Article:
Mare's Tail and MacKerel Scales in Weather Folklore

Altocumulus clouds
Altocumulus clouds. NZP Chasers/Moment/Getty Images

"Mackerel scales and mare’s tails make lofty ships carry low sails."

If you have no idea what this means, you are not alone. Weather proverbs and folklore are being technologically ousted from our everyday vocabulary. In the past, people looked towards nature for clues to ever-changing weather patterns.

The Meaning of the Weather Proverb

In the past, people looked at the weather and related it to something in their lives.

For instance, cloud types are often described by their shapes in the sky. The mare’s tails are wispy cirrus clouds while the mackerel scales are small clumpy altocumulus clouds resembling fish scales in the sky. In the days of large sailing ships, this meant a storm would be approaching soon and the sails should be lowered to protect from the accompanying high winds.

How Has Technology Changed Weather Folklore?

Today, the National Oceanographic and Atmospheric Administration (NOAA) has the Dial-A-Buoy program. Part of the National Data Buoy Center (NDBC) the program is designed to give sailors advanced meteorological and oceanographic data. A sailor can literally call for data from a series of buoys all around the world.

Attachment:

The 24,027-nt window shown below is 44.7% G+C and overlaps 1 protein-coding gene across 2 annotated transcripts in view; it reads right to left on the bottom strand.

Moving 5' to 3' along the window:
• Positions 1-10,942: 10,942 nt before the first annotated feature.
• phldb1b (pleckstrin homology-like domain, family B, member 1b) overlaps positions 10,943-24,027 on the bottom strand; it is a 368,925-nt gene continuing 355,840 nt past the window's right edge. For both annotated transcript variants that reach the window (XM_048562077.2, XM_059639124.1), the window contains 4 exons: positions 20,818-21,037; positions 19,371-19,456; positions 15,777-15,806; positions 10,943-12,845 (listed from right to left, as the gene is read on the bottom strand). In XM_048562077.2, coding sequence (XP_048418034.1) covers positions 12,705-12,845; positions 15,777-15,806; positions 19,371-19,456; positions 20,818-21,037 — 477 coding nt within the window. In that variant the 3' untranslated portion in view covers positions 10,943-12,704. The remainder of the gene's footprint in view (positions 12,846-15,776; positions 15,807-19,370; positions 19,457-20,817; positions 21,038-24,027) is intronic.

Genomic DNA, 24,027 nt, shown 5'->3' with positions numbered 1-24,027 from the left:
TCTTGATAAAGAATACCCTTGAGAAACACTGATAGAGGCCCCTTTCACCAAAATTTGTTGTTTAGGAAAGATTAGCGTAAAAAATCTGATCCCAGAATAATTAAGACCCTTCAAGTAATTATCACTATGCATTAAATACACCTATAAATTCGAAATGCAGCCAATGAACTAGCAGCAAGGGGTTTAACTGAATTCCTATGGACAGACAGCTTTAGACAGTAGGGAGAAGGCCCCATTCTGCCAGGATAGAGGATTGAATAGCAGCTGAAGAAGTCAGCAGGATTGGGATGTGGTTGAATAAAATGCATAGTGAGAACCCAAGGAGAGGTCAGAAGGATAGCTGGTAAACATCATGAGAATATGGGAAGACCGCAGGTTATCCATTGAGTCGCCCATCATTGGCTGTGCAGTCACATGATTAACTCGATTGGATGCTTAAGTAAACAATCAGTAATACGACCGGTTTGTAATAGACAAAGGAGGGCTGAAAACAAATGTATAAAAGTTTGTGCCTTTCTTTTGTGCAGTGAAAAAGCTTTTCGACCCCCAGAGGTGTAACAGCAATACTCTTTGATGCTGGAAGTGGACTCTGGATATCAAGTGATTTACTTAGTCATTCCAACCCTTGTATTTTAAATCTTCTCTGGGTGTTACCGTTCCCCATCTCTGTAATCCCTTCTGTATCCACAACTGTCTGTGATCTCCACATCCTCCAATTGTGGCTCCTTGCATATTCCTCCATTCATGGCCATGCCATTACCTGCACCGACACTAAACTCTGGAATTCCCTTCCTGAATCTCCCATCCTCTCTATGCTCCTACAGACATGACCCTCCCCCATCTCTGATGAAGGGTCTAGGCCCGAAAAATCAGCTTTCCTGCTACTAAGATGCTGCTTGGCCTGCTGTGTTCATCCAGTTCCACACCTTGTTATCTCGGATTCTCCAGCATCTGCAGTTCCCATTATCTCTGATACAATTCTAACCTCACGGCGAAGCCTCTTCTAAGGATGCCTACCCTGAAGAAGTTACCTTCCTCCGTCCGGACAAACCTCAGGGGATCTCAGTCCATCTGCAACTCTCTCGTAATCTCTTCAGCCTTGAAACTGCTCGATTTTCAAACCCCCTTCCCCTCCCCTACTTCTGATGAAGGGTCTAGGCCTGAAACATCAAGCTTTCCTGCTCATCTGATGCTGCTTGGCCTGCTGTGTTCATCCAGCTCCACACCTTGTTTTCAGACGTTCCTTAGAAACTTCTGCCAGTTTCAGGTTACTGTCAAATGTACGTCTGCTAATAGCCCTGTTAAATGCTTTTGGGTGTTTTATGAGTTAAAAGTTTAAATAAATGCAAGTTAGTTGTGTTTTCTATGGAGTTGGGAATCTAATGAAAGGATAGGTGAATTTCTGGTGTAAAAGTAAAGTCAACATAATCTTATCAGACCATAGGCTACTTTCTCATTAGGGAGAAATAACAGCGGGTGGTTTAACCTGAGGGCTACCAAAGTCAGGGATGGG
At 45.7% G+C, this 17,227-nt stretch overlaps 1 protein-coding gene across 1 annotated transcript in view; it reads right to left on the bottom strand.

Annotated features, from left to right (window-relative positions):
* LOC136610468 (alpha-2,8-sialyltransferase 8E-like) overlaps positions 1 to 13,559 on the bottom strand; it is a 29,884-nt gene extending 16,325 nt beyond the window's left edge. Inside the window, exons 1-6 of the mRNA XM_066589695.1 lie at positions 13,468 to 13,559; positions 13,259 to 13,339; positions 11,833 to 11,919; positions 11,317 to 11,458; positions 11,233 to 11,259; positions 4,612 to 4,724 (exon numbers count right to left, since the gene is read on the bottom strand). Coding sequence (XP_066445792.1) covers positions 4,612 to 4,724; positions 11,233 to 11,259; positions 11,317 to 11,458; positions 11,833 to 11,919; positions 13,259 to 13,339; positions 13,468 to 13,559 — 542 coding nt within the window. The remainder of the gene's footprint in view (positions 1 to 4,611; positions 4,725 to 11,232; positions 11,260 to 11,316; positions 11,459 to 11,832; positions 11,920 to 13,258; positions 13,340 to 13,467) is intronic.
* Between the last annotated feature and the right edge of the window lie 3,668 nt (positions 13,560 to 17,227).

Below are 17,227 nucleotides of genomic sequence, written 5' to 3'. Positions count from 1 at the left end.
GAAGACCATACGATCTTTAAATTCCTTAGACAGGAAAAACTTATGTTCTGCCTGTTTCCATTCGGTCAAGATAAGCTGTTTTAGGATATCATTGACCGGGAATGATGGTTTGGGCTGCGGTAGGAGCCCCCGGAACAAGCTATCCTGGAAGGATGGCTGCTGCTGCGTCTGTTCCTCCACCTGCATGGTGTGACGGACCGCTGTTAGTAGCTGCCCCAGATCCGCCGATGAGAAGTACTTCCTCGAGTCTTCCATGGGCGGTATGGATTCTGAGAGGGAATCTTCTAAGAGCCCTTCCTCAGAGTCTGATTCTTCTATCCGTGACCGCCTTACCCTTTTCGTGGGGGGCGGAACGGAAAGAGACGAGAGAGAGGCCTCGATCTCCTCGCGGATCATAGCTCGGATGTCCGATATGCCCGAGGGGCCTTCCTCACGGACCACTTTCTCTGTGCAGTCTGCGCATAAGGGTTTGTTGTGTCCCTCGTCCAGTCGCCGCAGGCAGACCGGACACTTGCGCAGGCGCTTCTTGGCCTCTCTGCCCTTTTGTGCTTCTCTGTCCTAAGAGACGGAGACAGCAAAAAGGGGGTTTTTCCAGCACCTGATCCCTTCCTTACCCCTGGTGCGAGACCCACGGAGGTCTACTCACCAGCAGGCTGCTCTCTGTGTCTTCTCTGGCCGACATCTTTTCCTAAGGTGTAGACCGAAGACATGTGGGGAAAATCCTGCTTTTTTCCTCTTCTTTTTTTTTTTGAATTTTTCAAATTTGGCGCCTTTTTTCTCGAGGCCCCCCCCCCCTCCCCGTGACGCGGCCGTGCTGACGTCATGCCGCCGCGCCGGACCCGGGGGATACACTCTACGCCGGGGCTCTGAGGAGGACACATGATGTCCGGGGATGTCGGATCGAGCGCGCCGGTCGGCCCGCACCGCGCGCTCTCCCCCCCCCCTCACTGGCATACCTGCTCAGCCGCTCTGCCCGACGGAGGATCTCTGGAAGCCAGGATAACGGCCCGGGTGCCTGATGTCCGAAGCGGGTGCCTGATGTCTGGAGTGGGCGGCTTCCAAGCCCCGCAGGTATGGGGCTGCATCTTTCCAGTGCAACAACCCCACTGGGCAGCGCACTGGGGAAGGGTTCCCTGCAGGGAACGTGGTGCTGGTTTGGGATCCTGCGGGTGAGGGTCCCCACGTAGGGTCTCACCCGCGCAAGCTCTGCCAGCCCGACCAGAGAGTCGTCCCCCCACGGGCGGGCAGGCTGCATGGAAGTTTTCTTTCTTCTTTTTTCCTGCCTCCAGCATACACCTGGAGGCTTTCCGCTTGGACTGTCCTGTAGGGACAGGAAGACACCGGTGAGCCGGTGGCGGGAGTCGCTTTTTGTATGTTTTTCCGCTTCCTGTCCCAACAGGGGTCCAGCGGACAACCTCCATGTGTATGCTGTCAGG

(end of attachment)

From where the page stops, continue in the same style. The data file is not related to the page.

Dial-A-Buoy will give anyone wind speed and direction, wave height, dew point, visibility, and temperature are updated hourly and available for analysis. With access by phone or the Internet, the relay center at the NASA Stennis Space Center in Mississippi generates a computer voice which will report the current information.

With over a million hits a month and countless calls to the center, the NDBC is changing how we use weather information.

Need to know the weather? Forget mackerel scales! Today's folklore is all about innovation.

But Are Mackerel Scales and Mare's Tails Good Predictors of Approaching Storms?

In short, yes.

The cloud systems that develop prior to a storm will often appear clumpy and wispy like a fish scale or horse tail!